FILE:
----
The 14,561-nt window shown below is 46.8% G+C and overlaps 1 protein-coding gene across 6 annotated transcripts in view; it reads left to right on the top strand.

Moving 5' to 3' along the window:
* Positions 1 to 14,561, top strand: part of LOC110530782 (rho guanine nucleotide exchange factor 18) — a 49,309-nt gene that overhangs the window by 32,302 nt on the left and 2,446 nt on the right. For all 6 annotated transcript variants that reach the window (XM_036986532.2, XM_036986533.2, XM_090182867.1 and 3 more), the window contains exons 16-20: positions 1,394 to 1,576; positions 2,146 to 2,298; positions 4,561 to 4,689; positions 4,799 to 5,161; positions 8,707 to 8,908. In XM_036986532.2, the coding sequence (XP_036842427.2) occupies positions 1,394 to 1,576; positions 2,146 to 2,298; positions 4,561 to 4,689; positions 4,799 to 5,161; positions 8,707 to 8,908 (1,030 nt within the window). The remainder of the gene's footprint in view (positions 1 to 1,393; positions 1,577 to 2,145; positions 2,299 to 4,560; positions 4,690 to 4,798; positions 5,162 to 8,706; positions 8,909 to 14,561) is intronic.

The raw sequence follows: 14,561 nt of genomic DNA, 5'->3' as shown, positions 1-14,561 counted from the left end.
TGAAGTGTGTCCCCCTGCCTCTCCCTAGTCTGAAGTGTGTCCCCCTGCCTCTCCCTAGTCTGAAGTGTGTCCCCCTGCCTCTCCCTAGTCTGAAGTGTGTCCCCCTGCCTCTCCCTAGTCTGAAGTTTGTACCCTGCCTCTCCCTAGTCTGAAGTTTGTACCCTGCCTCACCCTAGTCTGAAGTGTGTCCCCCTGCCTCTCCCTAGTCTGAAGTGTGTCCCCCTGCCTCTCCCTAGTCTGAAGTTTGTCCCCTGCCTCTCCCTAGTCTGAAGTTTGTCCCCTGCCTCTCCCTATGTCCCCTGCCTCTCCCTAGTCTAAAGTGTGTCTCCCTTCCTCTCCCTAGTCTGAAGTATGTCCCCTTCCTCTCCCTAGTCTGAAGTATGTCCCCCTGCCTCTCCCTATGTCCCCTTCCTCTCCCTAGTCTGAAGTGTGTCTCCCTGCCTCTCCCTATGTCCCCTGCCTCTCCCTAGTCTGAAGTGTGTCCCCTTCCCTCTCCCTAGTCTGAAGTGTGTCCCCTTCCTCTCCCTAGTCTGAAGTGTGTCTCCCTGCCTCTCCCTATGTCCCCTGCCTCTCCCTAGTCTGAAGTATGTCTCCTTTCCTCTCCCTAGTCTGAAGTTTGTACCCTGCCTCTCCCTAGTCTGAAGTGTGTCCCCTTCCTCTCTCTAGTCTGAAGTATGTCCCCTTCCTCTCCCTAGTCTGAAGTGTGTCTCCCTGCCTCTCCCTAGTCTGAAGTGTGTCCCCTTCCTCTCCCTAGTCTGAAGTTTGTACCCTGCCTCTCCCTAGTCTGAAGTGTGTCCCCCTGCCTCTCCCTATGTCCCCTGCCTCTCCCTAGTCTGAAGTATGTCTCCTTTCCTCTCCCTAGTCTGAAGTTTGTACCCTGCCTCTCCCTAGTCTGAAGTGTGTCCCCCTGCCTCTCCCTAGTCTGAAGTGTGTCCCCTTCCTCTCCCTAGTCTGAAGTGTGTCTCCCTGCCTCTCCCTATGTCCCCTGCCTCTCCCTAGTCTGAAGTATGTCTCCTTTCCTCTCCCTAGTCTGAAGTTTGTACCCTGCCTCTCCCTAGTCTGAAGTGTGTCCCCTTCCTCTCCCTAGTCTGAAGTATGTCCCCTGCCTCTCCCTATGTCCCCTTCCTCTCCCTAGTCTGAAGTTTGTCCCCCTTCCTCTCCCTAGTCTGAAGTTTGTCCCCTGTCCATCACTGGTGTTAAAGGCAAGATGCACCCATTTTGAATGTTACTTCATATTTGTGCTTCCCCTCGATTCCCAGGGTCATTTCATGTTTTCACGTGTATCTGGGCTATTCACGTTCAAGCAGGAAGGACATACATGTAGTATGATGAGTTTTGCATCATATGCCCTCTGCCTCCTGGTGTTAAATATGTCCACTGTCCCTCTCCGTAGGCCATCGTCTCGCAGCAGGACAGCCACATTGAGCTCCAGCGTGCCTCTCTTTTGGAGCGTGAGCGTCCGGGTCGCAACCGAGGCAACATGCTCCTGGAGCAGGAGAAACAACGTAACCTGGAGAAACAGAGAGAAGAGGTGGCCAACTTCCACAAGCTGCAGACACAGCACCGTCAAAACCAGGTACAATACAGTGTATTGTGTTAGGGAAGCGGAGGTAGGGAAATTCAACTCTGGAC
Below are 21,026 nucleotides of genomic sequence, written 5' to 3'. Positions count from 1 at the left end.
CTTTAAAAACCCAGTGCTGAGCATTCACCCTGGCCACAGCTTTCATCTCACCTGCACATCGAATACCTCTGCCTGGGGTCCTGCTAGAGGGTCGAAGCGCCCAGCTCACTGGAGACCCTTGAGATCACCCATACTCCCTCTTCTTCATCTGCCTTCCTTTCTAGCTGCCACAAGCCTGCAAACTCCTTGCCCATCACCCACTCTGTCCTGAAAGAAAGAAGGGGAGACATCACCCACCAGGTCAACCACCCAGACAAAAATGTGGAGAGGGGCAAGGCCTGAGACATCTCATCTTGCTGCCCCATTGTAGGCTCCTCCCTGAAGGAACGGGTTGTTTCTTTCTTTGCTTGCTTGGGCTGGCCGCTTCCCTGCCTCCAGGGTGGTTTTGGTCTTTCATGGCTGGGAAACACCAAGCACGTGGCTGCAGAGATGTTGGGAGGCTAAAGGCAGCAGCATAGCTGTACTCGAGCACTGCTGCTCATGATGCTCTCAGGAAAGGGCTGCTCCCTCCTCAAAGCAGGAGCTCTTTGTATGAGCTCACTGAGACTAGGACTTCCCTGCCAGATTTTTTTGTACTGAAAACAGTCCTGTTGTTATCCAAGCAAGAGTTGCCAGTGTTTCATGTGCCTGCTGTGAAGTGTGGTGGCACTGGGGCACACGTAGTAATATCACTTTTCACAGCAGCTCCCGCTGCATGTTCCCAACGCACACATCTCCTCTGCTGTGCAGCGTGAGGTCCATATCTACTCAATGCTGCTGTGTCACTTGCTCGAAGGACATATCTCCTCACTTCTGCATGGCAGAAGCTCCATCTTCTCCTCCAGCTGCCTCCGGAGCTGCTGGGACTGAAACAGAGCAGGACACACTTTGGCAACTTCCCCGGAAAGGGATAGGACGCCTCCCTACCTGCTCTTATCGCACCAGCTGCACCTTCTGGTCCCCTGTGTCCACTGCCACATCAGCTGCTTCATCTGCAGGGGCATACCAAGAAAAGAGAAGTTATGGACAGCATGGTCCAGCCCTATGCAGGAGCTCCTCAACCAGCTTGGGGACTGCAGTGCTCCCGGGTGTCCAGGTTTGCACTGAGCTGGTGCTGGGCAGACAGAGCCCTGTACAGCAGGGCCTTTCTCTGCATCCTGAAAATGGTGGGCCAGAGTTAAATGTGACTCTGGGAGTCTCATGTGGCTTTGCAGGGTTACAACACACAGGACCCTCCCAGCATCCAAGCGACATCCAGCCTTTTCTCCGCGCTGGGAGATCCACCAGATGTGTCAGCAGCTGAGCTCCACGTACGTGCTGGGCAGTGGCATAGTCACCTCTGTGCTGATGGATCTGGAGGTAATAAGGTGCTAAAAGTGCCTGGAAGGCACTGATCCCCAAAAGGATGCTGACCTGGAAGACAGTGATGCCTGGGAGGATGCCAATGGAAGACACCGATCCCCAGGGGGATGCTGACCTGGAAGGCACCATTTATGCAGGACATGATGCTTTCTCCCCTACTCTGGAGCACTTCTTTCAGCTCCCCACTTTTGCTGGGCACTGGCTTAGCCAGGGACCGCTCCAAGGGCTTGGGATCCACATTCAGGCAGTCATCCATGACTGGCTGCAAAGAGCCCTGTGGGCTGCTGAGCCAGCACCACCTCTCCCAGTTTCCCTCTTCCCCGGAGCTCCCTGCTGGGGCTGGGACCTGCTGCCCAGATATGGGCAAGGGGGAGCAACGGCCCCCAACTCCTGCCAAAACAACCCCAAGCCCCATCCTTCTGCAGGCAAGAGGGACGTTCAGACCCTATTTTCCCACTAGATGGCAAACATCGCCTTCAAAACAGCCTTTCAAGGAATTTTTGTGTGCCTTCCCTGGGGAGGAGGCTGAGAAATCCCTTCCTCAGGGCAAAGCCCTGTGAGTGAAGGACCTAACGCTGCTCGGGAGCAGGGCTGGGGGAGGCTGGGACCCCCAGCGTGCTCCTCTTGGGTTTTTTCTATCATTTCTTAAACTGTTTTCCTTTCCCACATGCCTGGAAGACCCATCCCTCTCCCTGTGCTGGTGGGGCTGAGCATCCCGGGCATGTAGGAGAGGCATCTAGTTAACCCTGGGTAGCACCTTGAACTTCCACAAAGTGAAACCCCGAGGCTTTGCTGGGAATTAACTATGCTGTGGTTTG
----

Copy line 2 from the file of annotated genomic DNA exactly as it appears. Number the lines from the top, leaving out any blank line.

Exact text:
Moving 5' to 3' along the window: